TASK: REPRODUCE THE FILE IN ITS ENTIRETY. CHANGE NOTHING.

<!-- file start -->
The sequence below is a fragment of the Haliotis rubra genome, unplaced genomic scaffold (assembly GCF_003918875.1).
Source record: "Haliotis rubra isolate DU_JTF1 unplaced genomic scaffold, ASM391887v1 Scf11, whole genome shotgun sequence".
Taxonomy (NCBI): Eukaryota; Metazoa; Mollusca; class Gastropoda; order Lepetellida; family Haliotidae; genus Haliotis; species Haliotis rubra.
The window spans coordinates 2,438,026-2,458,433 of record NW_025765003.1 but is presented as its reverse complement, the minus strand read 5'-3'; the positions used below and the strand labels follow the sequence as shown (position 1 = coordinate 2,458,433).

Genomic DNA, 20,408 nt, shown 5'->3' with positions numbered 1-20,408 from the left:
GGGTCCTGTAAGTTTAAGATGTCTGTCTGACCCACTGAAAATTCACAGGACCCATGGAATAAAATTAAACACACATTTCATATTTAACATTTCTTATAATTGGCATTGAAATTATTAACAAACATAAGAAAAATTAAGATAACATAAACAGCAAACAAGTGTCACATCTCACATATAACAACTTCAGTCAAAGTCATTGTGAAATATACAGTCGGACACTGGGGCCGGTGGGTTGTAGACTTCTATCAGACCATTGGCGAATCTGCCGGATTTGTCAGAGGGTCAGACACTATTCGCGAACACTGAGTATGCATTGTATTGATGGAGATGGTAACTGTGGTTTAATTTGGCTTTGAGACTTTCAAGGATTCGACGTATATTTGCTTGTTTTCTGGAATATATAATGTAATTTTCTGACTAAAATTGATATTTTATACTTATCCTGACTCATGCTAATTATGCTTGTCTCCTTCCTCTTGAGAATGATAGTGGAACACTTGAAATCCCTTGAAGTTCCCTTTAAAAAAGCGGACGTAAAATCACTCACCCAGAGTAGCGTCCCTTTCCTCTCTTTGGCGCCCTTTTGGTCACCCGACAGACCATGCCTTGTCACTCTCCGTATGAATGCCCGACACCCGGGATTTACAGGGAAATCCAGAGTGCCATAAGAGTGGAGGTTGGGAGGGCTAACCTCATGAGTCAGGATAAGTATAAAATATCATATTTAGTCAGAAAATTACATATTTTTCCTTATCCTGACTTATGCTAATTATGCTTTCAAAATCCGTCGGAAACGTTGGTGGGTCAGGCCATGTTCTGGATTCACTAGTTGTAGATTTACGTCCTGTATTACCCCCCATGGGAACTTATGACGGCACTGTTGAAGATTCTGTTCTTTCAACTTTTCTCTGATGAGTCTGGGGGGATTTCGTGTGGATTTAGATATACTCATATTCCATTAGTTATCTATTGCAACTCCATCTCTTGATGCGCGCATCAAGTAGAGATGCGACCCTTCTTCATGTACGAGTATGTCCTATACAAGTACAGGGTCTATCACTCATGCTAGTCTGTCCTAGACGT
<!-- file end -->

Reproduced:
The sequence below is a fragment of the Haliotis rubra genome, unplaced genomic scaffold (assembly GCF_003918875.1).
Source record: "Haliotis rubra isolate DU_JTF1 unplaced genomic scaffold, ASM391887v1 Scf11, whole genome shotgun sequence".
Taxonomy (NCBI): Eukaryota; Metazoa; Mollusca; class Gastropoda; order Lepetellida; family Haliotidae; genus Haliotis; species Haliotis rubra.
The window spans coordinates 2,438,026-2,458,433 of record NW_025765003.1 but is presented as its reverse complement, the minus strand read 5'-3'; the positions used below and the strand labels follow the sequence as shown (position 1 = coordinate 2,458,433).

Genomic DNA, 20,408 nt, shown 5'->3' with positions numbered 1-20,408 from the left:
GGGTCCTGTAAGTTTAAGATGTCTGTCTGACCCACTGAAAATTCACAGGACCCATGGAATAAAATTAAACACACATTTCATATTTAACATTTCTTATAATTGGCATTGAAATTATTAACAAACATAAGAAAAATTAAGATAACATAAACAGCAAACAAGTGTCACATCTCACATATAACAACTTCAGTCAAAGTCATTGTGAAATATACAGTCGGACACTGGGGCCGGTGGGTTGTAGACTTCTATCAGACCATTGGCGAATCTGCCGGATTTGTCAGAGGGTCAGACACTATTCGCGAACACTGAGTATGCATTGTATTGATGGAGATGGTAACTGTGGTTTAATTTGGCTTTGAGACTTTCAAGGATTCGACGTATATTTGCTTGTTTTCTGGAATATATAATGTAATTTTCTGACTAAAATTGATATTTTATACTTATCCTGACTCATGCTAATTATGCTTGTCTCCTTCCTCTTGAGAATGATAGTGGAACACTTGAAATCCCTTGAAGTTCCCTTTAAAAAAGCGGACGTAAAATCACTCACCCAGAGTAGCGTCCCTTTCCTCTCTTTGGCGCCCTTTTGGTCACCCGACAGACCATGCCTTGTCACTCTCCGTATGAATGCCCGACACCCGGGATTTACAGGGAAATCCAGAGTGCCATAAGAGTGGAGGTTGGGAGGGCTAACCTCATGAGTCAGGATAAGTATAAAATATCATATTTAGTCAGAAAATTACATATTTTTCCTTATCCTGACTTATGCTAATTATGCTTTCAAAATCCGTCGGAAACGTTGGTGGGTCAGGCCATGTTCTGGATTCACTAGTTGTAGATTTACGTCCTGTATTACCCCCCATGGGAACTTATGACGGCACTGTTGAAGATTCTGTTCTTTCAACTTTTCTCTGATGAGTCTGGGGGGATTTCGTGTGGATTTAGATATACTCATATTCCATTAGTTATCTATTGCAACTCCATCTCTTGATGCGCGCATCAAGTAGAGATGCGACCCTTCTTCATGTACGAGTATGTCCTATACAAGTACAGGGTCTATCACTCATGCTAGTCTGTCCTAGACGT